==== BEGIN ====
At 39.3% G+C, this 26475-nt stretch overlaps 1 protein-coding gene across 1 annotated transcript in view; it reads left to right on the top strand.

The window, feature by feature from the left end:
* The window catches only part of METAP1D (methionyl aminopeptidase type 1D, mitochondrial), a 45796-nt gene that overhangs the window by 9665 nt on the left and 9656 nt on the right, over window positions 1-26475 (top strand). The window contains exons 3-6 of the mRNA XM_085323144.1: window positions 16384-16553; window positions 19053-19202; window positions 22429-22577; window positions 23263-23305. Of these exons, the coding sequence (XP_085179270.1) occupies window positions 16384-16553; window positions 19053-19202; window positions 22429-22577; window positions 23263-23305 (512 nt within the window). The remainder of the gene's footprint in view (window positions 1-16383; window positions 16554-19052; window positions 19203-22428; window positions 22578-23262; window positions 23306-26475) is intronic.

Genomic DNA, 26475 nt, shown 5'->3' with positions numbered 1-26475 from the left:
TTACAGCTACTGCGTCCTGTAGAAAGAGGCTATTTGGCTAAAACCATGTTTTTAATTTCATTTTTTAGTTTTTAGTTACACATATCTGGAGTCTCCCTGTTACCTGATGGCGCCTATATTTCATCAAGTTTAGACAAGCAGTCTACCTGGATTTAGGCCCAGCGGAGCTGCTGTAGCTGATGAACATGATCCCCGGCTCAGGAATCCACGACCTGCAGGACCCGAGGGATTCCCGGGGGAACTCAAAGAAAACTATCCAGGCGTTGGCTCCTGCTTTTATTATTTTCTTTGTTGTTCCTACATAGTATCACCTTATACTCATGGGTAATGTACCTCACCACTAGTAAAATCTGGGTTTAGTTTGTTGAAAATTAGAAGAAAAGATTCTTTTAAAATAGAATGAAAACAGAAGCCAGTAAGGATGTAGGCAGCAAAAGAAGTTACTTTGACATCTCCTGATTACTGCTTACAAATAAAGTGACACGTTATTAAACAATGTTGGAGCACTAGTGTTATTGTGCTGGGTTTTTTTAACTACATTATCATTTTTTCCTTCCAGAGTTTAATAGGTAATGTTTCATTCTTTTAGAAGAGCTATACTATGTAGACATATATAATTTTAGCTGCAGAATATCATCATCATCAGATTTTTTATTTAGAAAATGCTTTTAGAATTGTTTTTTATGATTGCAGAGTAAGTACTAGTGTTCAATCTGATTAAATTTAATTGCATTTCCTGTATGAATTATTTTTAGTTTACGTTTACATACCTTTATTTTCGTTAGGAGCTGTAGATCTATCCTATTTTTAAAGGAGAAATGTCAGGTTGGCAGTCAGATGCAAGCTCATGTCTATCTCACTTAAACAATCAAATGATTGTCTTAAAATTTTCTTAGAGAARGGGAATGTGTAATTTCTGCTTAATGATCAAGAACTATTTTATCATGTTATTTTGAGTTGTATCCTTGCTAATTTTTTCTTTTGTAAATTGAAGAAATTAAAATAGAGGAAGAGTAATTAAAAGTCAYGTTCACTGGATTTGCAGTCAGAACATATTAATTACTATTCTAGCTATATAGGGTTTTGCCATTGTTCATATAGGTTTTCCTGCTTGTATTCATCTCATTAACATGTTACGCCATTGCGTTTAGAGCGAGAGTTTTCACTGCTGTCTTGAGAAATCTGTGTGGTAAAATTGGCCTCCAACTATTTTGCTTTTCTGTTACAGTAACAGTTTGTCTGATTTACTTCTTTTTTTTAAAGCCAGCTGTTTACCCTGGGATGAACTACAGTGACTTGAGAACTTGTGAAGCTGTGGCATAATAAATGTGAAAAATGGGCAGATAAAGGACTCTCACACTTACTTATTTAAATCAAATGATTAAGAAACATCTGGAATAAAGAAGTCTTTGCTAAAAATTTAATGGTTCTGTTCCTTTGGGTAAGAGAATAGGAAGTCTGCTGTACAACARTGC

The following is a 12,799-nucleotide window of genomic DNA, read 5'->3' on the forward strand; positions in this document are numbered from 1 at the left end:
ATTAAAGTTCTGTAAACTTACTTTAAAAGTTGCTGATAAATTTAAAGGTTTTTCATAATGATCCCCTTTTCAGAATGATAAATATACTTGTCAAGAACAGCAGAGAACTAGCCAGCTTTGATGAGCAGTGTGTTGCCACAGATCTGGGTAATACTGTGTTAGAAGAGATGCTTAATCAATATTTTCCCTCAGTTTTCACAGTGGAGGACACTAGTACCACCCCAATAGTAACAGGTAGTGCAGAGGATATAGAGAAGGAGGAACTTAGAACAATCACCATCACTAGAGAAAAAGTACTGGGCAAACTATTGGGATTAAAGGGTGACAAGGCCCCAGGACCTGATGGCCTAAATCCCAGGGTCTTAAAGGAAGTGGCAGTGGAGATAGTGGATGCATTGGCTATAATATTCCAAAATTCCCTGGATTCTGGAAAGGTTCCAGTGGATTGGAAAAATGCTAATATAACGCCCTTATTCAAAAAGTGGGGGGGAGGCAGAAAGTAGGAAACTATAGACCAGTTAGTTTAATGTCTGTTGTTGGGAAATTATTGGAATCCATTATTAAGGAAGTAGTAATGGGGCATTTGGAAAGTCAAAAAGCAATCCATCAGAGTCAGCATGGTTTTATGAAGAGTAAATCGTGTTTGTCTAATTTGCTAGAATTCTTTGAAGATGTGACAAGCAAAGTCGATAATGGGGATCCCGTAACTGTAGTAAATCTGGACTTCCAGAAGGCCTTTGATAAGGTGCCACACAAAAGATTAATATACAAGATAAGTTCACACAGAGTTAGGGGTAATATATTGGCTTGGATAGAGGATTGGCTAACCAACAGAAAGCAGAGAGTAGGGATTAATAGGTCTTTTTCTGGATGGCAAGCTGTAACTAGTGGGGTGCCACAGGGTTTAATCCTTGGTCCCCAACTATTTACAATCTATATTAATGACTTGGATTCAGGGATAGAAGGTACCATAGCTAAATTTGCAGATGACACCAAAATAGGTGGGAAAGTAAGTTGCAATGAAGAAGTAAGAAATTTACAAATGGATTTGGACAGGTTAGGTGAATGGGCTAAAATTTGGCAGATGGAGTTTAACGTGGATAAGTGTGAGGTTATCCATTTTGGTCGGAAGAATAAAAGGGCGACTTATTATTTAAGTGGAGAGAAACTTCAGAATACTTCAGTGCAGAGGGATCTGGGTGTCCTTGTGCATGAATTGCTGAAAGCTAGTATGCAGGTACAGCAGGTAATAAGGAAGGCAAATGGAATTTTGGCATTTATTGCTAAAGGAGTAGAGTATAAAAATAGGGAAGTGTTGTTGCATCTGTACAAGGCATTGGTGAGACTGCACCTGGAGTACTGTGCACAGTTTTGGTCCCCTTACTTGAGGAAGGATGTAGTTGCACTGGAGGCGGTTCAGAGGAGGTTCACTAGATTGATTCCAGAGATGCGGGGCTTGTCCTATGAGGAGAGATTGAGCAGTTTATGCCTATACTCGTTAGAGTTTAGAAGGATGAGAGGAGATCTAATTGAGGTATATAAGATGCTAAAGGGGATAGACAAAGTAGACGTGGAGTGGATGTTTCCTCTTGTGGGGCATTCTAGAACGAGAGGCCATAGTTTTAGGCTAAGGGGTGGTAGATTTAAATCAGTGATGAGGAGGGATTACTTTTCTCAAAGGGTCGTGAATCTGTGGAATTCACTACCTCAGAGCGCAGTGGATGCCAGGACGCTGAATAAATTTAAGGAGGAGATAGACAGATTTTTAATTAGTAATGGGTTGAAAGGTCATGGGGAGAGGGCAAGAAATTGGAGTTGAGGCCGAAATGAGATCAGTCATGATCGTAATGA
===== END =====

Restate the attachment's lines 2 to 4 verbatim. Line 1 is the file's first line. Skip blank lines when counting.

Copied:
The window, feature by feature from the left end:
* The window catches only part of METAP1D (methionyl aminopeptidase type 1D, mitochondrial), a 45796-nt gene that overhangs the window by 9665 nt on the left and 9656 nt on the right, over window positions 1-26475 (top strand). The window contains exons 3-6 of the mRNA XM_085323144.1: window positions 16384-16553; window positions 19053-19202; window positions 22429-22577; window positions 23263-23305. Of these exons, the coding sequence (XP_085179270.1) occupies window positions 16384-16553; window positions 19053-19202; window positions 22429-22577; window positions 23263-23305 (512 nt within the window). The remainder of the gene's footprint in view (window positions 1-16383; window positions 16554-19052; window positions 19203-22428; window positions 22578-23262; window positions 23306-26475) is intronic.

Genomic DNA, 26475 nt, shown 5'->3' with positions numbered 1-26475 from the left: